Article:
Pizza and chocolate are just the beginning.
The past week has held some great hurdles and even greater triumphs.
I’m recovering from an eating disorder which I have had for five years. This week gone by has been most confronting but equally the most liberating week of my recovery.
I asked my boyfriend, Antoine, if he would help me with my food and exercise choices, two elements of my life that cause me great fear and anxiety.
I want to preface this by saying that when I asked my boyfriend for help I was under the care of a psychologist and a dietician.
I chose to ask my boyfriend to help me because he is the person I am closest to in my life. I could have asked for my Mum’s help or my Dad’s help.
And while I want to relay my own experiences, I also want to make it clear that I am not advocating this as a magical cure for an eating disorder. I just want to tell my story and describe what this week taught me about my illness and about myself.
I’ve known for a long time that I needed help confronting my food fears. I’m aware that even in recovery I am stuck in certain habits. There are certain routines that I abide by to calm my mind and relieve my anxiety.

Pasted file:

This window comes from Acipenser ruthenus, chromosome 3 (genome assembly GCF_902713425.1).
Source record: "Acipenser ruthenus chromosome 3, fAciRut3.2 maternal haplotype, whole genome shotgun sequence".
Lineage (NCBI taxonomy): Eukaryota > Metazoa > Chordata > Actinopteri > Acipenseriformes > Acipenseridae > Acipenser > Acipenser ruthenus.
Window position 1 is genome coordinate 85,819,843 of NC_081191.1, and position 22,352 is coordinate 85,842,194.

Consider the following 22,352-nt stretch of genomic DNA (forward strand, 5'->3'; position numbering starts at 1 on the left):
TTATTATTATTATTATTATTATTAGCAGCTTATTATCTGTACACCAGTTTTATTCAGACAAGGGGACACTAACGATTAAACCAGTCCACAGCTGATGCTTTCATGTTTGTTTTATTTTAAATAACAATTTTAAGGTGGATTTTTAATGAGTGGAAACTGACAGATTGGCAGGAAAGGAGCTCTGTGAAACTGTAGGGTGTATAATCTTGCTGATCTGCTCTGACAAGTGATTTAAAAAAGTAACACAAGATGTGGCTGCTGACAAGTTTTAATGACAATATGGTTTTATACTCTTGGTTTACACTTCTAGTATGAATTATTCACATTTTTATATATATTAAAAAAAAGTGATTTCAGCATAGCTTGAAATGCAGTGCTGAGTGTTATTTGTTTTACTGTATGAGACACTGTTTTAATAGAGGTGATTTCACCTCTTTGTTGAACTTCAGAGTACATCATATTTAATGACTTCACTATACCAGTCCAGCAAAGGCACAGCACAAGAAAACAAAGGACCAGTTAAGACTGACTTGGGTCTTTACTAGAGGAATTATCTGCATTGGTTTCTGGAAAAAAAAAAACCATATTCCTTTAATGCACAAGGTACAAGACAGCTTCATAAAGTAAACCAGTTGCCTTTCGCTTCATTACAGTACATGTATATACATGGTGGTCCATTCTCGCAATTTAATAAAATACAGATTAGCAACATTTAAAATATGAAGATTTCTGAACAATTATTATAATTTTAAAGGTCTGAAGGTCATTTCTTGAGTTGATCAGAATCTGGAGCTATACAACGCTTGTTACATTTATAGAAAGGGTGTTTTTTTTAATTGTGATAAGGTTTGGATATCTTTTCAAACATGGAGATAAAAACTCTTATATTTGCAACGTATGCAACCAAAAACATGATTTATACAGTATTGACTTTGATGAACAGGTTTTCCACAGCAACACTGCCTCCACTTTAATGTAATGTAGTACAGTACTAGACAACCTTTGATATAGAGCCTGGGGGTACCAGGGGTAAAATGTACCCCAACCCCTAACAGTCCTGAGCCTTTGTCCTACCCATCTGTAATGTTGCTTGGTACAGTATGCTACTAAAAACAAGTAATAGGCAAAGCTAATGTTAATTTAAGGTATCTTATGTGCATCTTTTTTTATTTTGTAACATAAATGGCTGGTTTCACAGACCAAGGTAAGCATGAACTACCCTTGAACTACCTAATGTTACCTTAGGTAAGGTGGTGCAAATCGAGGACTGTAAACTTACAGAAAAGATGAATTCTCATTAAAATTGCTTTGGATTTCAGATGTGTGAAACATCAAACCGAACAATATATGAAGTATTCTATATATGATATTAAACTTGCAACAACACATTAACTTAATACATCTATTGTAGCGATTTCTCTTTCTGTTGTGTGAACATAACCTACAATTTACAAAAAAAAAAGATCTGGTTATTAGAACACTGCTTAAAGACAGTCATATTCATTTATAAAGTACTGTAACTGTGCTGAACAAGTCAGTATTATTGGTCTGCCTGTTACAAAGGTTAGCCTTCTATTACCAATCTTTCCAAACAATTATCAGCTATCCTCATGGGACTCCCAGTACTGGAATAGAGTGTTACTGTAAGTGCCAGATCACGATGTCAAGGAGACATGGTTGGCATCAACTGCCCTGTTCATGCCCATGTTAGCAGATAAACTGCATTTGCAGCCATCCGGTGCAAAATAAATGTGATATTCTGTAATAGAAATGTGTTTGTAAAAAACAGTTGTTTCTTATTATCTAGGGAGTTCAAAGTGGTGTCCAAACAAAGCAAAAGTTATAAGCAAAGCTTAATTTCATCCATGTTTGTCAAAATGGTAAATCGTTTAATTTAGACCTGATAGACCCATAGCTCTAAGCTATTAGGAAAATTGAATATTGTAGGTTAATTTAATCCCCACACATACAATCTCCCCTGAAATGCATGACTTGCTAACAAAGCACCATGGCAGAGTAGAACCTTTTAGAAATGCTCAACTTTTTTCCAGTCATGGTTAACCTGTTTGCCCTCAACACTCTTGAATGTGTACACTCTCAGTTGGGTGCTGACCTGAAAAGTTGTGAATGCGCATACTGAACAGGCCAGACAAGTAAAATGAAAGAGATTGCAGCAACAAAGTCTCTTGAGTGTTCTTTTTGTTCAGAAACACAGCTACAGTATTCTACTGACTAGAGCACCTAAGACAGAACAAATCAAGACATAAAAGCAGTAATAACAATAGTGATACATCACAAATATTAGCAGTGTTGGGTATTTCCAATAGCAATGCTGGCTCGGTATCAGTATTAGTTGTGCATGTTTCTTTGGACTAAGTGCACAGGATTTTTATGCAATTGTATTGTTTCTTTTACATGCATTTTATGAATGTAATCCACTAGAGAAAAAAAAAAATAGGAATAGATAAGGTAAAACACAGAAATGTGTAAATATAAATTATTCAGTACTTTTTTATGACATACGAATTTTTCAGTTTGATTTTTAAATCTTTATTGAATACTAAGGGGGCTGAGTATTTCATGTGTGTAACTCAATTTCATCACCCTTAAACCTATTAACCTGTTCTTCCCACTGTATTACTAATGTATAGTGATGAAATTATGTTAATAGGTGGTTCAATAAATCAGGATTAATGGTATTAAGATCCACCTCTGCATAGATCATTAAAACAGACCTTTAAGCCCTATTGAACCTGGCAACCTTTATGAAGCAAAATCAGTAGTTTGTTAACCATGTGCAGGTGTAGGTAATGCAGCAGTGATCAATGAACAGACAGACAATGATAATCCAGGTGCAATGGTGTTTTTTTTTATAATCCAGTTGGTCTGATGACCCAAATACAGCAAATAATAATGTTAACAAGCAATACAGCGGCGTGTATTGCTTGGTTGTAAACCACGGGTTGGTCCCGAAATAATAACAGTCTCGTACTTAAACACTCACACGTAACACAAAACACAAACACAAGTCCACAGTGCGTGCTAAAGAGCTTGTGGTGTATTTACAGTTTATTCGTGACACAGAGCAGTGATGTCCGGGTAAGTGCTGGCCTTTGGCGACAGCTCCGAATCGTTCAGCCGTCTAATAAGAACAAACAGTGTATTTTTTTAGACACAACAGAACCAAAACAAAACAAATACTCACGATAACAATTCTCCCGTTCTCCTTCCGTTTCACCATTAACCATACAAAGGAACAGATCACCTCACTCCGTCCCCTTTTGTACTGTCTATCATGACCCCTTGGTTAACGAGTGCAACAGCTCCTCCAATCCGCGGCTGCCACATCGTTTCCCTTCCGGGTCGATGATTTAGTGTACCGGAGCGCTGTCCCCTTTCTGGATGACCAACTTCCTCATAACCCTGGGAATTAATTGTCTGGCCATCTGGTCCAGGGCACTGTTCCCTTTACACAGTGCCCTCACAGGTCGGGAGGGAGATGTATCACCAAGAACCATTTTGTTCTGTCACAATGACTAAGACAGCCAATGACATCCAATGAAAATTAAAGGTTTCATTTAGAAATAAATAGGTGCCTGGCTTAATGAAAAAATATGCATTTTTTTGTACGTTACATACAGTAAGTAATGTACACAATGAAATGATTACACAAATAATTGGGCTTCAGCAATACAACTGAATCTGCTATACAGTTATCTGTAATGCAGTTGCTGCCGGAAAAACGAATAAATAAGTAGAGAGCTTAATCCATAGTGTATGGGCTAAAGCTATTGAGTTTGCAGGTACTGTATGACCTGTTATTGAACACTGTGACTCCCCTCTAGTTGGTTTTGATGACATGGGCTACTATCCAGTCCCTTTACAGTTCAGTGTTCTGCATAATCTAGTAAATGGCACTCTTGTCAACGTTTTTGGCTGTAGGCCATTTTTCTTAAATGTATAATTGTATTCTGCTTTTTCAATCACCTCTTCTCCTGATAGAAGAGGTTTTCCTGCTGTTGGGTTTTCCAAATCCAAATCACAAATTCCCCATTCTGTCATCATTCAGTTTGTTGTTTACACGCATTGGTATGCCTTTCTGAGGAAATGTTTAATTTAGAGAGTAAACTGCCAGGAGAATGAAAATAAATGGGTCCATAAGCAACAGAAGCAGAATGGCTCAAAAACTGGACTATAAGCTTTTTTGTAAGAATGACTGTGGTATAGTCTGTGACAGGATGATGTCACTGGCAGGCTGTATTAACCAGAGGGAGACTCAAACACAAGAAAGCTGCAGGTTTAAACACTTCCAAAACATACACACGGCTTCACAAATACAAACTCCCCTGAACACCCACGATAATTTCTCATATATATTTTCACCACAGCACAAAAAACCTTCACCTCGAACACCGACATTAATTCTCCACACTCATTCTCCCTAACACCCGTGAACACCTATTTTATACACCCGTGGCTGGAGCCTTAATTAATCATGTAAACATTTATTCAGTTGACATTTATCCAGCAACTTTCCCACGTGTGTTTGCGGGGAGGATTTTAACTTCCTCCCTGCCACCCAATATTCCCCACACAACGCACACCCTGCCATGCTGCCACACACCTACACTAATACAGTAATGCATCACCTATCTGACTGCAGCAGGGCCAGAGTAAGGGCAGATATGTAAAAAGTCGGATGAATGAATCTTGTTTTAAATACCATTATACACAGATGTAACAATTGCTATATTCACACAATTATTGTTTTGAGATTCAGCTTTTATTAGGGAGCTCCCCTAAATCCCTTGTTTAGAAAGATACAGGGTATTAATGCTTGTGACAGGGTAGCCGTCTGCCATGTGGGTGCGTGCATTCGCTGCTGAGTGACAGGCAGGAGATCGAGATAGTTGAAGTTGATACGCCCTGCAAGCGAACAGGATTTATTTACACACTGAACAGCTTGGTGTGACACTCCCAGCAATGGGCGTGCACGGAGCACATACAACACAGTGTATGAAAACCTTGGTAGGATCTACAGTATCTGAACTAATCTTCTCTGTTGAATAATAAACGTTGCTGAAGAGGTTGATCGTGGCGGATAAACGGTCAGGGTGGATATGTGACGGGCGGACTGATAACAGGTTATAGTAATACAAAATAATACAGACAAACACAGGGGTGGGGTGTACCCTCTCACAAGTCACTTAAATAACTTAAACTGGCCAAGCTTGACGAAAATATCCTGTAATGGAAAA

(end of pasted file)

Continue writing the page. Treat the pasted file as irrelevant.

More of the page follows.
I have avoided confronting my fears like the plague. Because being in the comfort zone is just so… comfortable. I prefer to be wrapped in a blanket of assurance than be out met with the brittle air of uncertainty.
So I asked Antoine if, for a week, he would manage my food and exercise choices just as my Mum did when I came out of hospital five years ago.
I wanted help but I was ashamed to ask, because my disordered behaviours are still looming in the background. The only way to challenge these fears is to face them. I had to confront my comfort zone and be thrust into the unknown.
This week, my routine was completely and utterly compromised. I hadn’t had a square of chocolate for over four years. This week, I’ve had chocolate on four occasions. I still have fears around carbohydrates. I’ve had complex carbohydrates for every meal every single day this week. Since I first got sick in 2010, every time I went to the movies, I avoided sweets like the plague. On Saturday, we sat down to a 7:40 session of Spectre and shared a packet of sour squirms and a block of Crunch. I felt, for the first time, that the real me was back again. I was truly content. I was having fun again, like I used to.